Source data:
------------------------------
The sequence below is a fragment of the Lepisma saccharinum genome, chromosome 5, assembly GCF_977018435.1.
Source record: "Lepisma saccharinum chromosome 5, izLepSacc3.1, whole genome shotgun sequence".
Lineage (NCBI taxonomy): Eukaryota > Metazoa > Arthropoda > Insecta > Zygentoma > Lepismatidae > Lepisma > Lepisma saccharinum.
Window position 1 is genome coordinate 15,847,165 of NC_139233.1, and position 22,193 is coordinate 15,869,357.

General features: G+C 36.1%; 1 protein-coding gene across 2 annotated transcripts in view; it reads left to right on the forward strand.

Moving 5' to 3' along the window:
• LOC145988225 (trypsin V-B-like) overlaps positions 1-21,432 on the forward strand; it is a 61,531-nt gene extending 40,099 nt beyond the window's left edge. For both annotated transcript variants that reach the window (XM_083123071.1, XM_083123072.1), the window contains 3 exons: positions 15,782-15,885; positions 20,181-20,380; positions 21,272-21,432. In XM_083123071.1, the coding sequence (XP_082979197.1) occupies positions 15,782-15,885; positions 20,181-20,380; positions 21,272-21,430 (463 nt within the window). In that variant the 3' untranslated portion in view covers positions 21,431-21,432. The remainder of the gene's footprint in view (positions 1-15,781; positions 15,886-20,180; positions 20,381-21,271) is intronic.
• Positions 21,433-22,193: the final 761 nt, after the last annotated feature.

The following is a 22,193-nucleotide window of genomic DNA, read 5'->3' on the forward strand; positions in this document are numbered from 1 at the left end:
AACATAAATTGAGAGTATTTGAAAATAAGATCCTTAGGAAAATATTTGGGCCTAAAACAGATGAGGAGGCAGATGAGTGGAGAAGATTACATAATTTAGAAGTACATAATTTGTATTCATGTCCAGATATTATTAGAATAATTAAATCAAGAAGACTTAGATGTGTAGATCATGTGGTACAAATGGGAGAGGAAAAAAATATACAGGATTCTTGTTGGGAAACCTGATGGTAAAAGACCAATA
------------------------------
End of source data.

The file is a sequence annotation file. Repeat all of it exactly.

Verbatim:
The sequence below is a fragment of the Lepisma saccharinum genome, chromosome 5, assembly GCF_977018435.1.
Source record: "Lepisma saccharinum chromosome 5, izLepSacc3.1, whole genome shotgun sequence".
Lineage (NCBI taxonomy): Eukaryota > Metazoa > Arthropoda > Insecta > Zygentoma > Lepismatidae > Lepisma > Lepisma saccharinum.
Window position 1 is genome coordinate 15,847,165 of NC_139233.1, and position 22,193 is coordinate 15,869,357.

General features: G+C 36.1%; 1 protein-coding gene across 2 annotated transcripts in view; it reads left to right on the forward strand.

Moving 5' to 3' along the window:
• LOC145988225 (trypsin V-B-like) overlaps positions 1-21,432 on the forward strand; it is a 61,531-nt gene extending 40,099 nt beyond the window's left edge. For both annotated transcript variants that reach the window (XM_083123071.1, XM_083123072.1), the window contains 3 exons: positions 15,782-15,885; positions 20,181-20,380; positions 21,272-21,432. In XM_083123071.1, the coding sequence (XP_082979197.1) occupies positions 15,782-15,885; positions 20,181-20,380; positions 21,272-21,430 (463 nt within the window). In that variant the 3' untranslated portion in view covers positions 21,431-21,432. The remainder of the gene's footprint in view (positions 1-15,781; positions 15,886-20,180; positions 20,381-21,271) is intronic.
• Positions 21,433-22,193: the final 761 nt, after the last annotated feature.

The following is a 22,193-nucleotide window of genomic DNA, read 5'->3' on the forward strand; positions in this document are numbered from 1 at the left end:
AACATAAATTGAGAGTATTTGAAAATAAGATCCTTAGGAAAATATTTGGGCCTAAAACAGATGAGGAGGCAGATGAGTGGAGAAGATTACATAATTTAGAAGTACATAATTTGTATTCATGTCCAGATATTATTAGAATAATTAAATCAAGAAGACTTAGATGTGTAGATCATGTGGTACAAATGGGAGAGGAAAAAAATATACAGGATTCTTGTTGGGAAACCTGATGGTAAAAGACCAATA